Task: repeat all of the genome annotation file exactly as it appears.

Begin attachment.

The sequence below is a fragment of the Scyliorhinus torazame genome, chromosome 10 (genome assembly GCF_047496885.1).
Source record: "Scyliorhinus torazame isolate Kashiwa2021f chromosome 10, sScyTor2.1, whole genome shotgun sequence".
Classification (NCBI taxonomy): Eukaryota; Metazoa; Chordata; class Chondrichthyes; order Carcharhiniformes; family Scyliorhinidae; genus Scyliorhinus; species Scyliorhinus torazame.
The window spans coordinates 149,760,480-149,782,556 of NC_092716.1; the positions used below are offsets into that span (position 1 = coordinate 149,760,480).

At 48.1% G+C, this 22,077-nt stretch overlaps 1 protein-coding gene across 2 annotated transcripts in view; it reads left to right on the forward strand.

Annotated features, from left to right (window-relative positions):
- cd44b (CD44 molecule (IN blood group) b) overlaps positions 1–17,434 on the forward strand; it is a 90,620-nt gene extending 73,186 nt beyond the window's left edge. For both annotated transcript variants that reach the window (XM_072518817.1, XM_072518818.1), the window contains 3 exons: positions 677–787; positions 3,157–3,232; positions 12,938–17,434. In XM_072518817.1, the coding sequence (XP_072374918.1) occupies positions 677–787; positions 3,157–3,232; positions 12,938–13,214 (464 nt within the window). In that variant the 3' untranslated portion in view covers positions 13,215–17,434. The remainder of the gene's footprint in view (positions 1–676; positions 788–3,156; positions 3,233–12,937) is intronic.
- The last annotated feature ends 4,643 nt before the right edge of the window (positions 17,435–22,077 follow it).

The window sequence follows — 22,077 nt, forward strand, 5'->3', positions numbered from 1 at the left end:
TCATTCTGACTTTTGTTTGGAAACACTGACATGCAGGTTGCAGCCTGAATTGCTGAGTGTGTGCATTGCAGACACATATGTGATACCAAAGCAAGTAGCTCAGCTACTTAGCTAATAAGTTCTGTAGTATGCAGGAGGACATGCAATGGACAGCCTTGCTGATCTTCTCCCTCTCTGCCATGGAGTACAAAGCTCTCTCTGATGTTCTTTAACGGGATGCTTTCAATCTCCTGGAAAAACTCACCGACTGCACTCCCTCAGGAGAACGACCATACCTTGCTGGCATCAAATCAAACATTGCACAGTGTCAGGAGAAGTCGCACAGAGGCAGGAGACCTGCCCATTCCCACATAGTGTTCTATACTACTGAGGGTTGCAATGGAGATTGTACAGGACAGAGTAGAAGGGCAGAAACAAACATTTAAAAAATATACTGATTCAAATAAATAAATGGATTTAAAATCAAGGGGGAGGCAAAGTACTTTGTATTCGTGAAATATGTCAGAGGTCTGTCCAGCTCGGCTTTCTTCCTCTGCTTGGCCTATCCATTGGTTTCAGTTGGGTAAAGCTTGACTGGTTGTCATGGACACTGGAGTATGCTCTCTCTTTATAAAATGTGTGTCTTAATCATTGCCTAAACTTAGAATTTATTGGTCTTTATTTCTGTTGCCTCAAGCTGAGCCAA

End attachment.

The sequence below is a fragment of the Scyliorhinus torazame genome, chromosome 10 (genome assembly GCF_047496885.1).
Source record: "Scyliorhinus torazame isolate Kashiwa2021f chromosome 10, sScyTor2.1, whole genome shotgun sequence".
Classification (NCBI taxonomy): Eukaryota; Metazoa; Chordata; class Chondrichthyes; order Carcharhiniformes; family Scyliorhinidae; genus Scyliorhinus; species Scyliorhinus torazame.
The window spans coordinates 149,760,480-149,782,556 of NC_092716.1; the positions used below are offsets into that span (position 1 = coordinate 149,760,480).

At 48.1% G+C, this 22,077-nt stretch overlaps 1 protein-coding gene across 2 annotated transcripts in view; it reads left to right on the forward strand.

Annotated features, from left to right (window-relative positions):
- cd44b (CD44 molecule (IN blood group) b) overlaps positions 1–17,434 on the forward strand; it is a 90,620-nt gene extending 73,186 nt beyond the window's left edge. For both annotated transcript variants that reach the window (XM_072518817.1, XM_072518818.1), the window contains 3 exons: positions 677–787; positions 3,157–3,232; positions 12,938–17,434. In XM_072518817.1, the coding sequence (XP_072374918.1) occupies positions 677–787; positions 3,157–3,232; positions 12,938–13,214 (464 nt within the window). In that variant the 3' untranslated portion in view covers positions 13,215–17,434. The remainder of the gene's footprint in view (positions 1–676; positions 788–3,156; positions 3,233–12,937) is intronic.
- The last annotated feature ends 4,643 nt before the right edge of the window (positions 17,435–22,077 follow it).

The window sequence follows — 22,077 nt, forward strand, 5'->3', positions numbered from 1 at the left end:
TCATTCTGACTTTTGTTTGGAAACACTGACATGCAGGTTGCAGCCTGAATTGCTGAGTGTGTGCATTGCAGACACATATGTGATACCAAAGCAAGTAGCTCAGCTACTTAGCTAATAAGTTCTGTAGTATGCAGGAGGACATGCAATGGACAGCCTTGCTGATCTTCTCCCTCTCTGCCATGGAGTACAAAGCTCTCTCTGATGTTCTTTAACGGGATGCTTTCAATCTCCTGGAAAAACTCACCGACTGCACTCCCTCAGGAGAACGACCATACCTTGCTGGCATCAAATCAAACATTGCACAGTGTCAGGAGAAGTCGCACAGAGGCAGGAGACCTGCCCATTCCCACATAGTGTTCTATACTACTGAGGGTTGCAATGGAGATTGTACAGGACAGAGTAGAAGGGCAGAAACAAACATTTAAAAAATATACTGATTCAAATAAATAAATGGATTTAAAATCAAGGGGGAGGCAAAGTACTTTGTATTCGTGAAATATGTCAGAGGTCTGTCCAGCTCGGCTTTCTTCCTCTGCTTGGCCTATCCATTGGTTTCAGTTGGGTAAAGCTTGACTGGTTGTCATGGACACTGGAGTATGCTCTCTCTTTATAAAATGTGTGTCTTAATCATTGCCTAAACTTAGAATTTATTGGTCTTTATTTCTGTTGCCTCAAGCTGAGCCAA